2017 MAP Conference Presentations
On March 24-25, 2017 MAP experts from around the world gathered in Philadelphia to present the latest research in MAP science. Each researcher presented the latest advances from their group to the assembly in an interactive format. Below are the presentations from this conference.
PLEASE NOTE: Due to the legal restrictions of the host venue, the conference videos may be viewed solely on the Human Paratuberculosis Foundation website and may not be duplicated, removed to or embedded elsewhere. We encourage sharing a link to these videos on our site!
The following videos are the questions from the audience after each of the primary presentations from the 2017 MAP Conference. The audio is sometimes unclear, and has been adjusted when possible. Some of the Q&A sessions are included at the end of the speaker’s primary presentation, and are therefore not included here. The Q&A videos below can also be found under each individual speaker’s presentation page. They are compiled in this format for the ease of our viewers.
Dr. Harry Oken is an Internal Medicine practitioner and a professor at the University of Maryland. Here, he presents one of his most challenging cases which had some of the hallmarks of Crohn’s disease, and was eventually resolved by a regimen of 5 antibiotics. The patient tested positive for MAP, and Dr. Oken hypothesizes that the MAP infection damaged the nerves in the ileum, leading to disease. This report suggests that MAP may be able to cause a variety of chronic illnesses apart from Crohn’s disease.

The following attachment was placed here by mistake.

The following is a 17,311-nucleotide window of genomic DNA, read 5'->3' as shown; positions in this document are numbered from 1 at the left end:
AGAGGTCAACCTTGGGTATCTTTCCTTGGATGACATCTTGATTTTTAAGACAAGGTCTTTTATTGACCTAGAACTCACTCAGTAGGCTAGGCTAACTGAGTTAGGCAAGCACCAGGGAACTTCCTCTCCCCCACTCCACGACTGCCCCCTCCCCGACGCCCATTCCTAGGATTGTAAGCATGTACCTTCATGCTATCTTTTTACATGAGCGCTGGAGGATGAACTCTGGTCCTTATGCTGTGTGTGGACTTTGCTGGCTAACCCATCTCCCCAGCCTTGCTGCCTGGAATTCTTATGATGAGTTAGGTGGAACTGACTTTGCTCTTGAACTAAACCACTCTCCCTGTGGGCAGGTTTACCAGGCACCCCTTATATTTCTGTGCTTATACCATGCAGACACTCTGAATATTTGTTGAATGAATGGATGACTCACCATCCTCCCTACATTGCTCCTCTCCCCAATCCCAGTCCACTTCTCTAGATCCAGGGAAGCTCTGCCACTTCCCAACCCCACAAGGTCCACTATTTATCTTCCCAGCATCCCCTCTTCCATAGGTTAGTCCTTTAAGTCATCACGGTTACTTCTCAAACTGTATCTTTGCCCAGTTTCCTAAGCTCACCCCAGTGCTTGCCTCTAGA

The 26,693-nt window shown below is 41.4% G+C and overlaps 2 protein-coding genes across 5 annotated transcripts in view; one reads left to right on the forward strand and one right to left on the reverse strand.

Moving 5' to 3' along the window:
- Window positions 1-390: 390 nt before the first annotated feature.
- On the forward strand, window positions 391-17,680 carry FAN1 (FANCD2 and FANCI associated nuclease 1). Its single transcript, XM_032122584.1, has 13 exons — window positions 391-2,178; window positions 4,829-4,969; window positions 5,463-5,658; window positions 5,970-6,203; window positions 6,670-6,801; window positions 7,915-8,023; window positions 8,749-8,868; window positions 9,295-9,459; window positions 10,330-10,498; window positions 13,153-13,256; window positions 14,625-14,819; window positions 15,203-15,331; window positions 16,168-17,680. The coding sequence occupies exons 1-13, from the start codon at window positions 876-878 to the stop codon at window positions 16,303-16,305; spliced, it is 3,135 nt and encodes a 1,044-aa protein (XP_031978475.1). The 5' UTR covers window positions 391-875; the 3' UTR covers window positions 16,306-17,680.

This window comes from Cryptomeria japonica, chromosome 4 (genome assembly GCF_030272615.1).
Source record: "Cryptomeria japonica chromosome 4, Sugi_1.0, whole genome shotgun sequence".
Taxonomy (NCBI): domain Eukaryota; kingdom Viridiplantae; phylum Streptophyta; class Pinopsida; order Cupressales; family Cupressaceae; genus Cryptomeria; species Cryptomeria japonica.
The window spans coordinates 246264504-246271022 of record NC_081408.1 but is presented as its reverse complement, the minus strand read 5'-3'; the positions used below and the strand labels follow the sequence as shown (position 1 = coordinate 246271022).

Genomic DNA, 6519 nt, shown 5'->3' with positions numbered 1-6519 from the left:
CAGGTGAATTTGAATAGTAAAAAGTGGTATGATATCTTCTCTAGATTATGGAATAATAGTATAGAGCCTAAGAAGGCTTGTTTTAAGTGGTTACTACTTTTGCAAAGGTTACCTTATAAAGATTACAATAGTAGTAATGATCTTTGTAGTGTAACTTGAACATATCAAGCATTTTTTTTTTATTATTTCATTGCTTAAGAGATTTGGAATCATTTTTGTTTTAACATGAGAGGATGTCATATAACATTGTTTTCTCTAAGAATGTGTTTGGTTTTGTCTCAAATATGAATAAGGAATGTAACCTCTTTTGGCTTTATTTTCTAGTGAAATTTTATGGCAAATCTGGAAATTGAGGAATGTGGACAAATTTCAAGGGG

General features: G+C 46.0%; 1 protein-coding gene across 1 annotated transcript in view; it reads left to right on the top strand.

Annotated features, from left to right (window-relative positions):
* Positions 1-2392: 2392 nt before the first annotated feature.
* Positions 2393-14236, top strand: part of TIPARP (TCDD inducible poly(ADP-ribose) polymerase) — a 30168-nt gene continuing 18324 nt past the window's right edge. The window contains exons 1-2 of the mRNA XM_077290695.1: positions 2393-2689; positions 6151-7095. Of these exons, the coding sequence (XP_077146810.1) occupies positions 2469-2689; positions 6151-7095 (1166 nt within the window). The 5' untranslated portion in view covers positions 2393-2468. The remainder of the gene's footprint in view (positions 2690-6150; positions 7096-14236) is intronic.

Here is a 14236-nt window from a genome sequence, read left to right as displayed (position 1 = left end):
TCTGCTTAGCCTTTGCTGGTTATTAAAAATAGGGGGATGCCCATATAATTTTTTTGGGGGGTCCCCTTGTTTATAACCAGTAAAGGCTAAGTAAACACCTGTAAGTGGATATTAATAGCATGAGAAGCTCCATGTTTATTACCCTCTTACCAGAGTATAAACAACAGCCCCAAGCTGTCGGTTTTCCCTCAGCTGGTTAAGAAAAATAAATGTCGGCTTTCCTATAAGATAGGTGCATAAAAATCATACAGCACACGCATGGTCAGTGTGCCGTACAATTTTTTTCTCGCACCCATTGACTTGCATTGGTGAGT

Dr. Shoor Vir Singh is a Principal Scientist at the Indian Council of Agricultural Research. He was unable to present at the 2017 MAP Conference due to a prior commitment, but has kindly provided his presentation materials. The presentation begins with an overview of MAP in India, and progresses to a detailed case study of a Crohn’s disease patient whose stool sample tested positive for Indian bison type MAP. After a year of antibiotic treatment, his Crohn’s disease symptoms had abated and MAP testing was negative. The antibiotic treatment regimen is detailed in Dr. Singh’s presentation. The final portion of the presentation describes treatment and control strategies for MAP in India, including an indigenous bison-type vaccine that is now available.